Just as African Americans were historically isolated on the edge of the city, so too were health and social services. When Thomas Bond, M.D., proposed a hospital, a site was found as far from the city as could be imagined—at 8th Street. Eighty years later, the hospital expanded to the deep country outside of Philadelphia—at 44th and Market streets (1833–1841, Isaac Holden, demolished). It also was quickly engulfed by the growing city.
Rhoads's ingenious plan set the stage for later Philadelphia projects such as the University of Pennsylvania Museum (PH147.8) that could be erected in stages. Here, the east wing facing the city was constructed first, with its principal entrance portal in the projecting center block of the east facade that functioned as the main entrance until the entire complex was completed. A Christopher Wren–styled octagonal cupola ventilates the upper stories and denotes the civic character of the building; Rhoads's attention to detail is evident in the handsome cornices, carefully carved marble jack arches over the windows, and the precisely laid Flemish bond brickwork with glazed headers that are characteristic of the best buildings of the period.
Although Rhoads's plan was completed at the end of the century, there were slight shifts of detail that reflect changing architectural taste and technics. The west wing is of Flemish bond, but with only red surfaces exposed and using the new machine-made bricks, creating a more uniform surface. The detail is lighter and more delicate in the manner of the early republic. The central wing, completed in 1805, marks the shift to the Adam brothers for inspiration, its slender marble pilasters rising from the marble facing of the first story to support a cornice that in turn carries a hipped roof crowned by a domeless drum—the skylight for the operating amphitheater in the attic. Later modifications by John McArthur Jr. and Addison Hutton added Victorian tile to the elegant double stair of the main entrance hall, but the net effect emphasizes the heritage of an institution that tells the story of the beginnings of American medicine. The front Colonial Revival pavilions were added by Walter Price in 1917.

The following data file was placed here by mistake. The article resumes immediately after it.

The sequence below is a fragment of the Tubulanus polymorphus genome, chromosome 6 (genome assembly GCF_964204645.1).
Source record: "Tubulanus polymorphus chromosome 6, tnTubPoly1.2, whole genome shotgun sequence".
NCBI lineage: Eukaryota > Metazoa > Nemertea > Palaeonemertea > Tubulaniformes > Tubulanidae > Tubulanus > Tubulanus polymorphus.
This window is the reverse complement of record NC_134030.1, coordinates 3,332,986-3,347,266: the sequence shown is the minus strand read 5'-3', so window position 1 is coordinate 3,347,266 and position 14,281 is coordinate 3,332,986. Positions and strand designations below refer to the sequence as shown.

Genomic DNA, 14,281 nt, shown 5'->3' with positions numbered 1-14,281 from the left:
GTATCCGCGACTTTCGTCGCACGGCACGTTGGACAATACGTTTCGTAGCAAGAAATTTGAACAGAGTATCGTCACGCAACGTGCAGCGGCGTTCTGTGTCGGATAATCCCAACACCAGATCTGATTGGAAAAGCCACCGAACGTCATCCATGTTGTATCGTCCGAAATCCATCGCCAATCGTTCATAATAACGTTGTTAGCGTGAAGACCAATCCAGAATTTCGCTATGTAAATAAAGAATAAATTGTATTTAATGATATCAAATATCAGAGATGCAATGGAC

The surrounding wall and yard facing Pine Street form an important public space that is given interest by a sculpture of William Penn—cast in lead from the original now preserved within the building—that was initially installed at Stoke Poges, the Penn family's estate in England. Within the gallery of the hospital is Benjamin West's early-nineteenth-century masterpiece Christ Healing the Sick that was acquired by the hospital as a fundraising tool.
By the end of the eighteenth century, the city had already expanded beyond the hospital, and in the early nineteenth century, its neighborhood became fashionable with large houses on streets that were nearly entirely residential.